Denmark’s justice minister, Søren Pape Poulsen, defended the proposed ban on garments like the Islamic niqab or burqa in a statement on Tuesday, arguing that it was “disrespectful to the community” to keep one’s face hidden when meeting others in public spaces.
“With a ban on covering the face, we are drawing a line in the sand and underlining that in Denmark we show each other trust and respect by meeting face to face,” Poulsen said, according to a translation provided by Agence France Presse.
Those who violate the ban could be fined up to 1,000 kroner ($164). Repeat offenders could be fined up to 10,000 kroner ($1,644).
The proposal specifically mentions burqas, niqabs and balaclavas as examples of potential violations. The niqab and burqa are just two of the many styles of covering that Muslim women may wear as part of their spiritual practice. The niqab is a face veil that leaves the area around the eyes clear. The burqa covers the face completely, leaving a mesh or net screen for women to see through.
The Danish government’s proposal pointed out that face coverings that have a “recognizable” purpose, such as winter clothing, sports gear or masks for festivities, are excluded from the ban.
The new proposal will be assessed by nongovernmental human rights organizations, then presented to Parliament this spring. Since the ban has the support of the right-wing, nationalist Danish People’s Party, the country’s second-largest party, it is likely to pass, AFP reports.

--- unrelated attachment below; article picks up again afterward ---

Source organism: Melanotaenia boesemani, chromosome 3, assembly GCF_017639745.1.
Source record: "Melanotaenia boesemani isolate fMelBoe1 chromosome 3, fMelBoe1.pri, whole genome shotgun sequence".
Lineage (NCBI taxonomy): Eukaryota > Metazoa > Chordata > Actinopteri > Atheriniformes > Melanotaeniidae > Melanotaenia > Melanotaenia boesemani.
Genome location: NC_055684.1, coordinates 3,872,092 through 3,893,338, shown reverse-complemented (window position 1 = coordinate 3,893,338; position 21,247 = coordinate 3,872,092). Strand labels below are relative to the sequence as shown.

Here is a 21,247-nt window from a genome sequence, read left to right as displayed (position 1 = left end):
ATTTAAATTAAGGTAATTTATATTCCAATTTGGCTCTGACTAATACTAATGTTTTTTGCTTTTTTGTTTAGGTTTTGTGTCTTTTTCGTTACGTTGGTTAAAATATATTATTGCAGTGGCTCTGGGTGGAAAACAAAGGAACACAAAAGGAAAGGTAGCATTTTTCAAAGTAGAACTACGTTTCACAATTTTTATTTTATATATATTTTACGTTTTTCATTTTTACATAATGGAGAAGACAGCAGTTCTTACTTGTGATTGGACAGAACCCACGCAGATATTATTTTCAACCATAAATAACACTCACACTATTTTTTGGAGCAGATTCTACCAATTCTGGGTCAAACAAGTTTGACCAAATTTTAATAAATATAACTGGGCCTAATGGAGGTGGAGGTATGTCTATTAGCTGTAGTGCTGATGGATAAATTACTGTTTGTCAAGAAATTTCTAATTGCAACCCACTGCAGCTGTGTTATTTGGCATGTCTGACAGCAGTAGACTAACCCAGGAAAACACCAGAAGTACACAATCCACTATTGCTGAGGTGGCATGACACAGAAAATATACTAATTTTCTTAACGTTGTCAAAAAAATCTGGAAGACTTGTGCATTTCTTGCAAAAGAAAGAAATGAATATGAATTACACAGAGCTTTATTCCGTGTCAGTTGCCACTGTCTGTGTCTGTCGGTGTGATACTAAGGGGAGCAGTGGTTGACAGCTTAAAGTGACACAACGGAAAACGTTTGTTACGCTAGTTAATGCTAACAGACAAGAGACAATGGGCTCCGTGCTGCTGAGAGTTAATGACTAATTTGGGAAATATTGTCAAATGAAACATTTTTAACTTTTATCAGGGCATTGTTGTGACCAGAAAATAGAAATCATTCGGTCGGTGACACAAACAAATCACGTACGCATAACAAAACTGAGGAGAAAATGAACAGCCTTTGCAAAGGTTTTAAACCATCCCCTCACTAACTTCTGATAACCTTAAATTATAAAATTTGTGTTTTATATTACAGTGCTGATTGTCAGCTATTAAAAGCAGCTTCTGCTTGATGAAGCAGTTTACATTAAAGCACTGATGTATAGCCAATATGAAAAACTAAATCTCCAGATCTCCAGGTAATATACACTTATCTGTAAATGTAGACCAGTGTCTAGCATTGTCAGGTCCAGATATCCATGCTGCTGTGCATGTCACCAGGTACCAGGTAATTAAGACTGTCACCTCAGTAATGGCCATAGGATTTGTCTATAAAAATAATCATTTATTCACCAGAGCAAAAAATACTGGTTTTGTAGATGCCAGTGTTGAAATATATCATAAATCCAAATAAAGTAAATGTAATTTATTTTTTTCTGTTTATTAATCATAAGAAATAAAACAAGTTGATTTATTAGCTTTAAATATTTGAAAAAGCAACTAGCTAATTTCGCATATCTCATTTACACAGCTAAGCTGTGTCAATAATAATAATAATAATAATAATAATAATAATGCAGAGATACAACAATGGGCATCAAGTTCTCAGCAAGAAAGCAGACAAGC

Despite the precautions the government is trying to take against full-face veils, it’s unclear how many women actually wear these religious garments in Denmark today. A 2009 study from the University of Copenhagen found that between 100 and 200 women wear niqabs in Denmark.
“I don’t think there are many who wear the burqa here in Denmark. But if you do, you should be punished with a fine,” Poulsen told a local news agency, according to AFP.
Anti-Muslim and anti-immigrant sentiment has been rising in Denmark and other European countries in recent years. In particular, Muslim women’s right to wear veils in public has become a contentious issue. France banned people from wearing the niqab in public places in 2011 ― the first European country to take that step. Last year, the European Court of Human Rights upheld a similar ban in Belgium, saying that the ban was “necessary in a democratic society.”
This article originally appeared on HuffPost.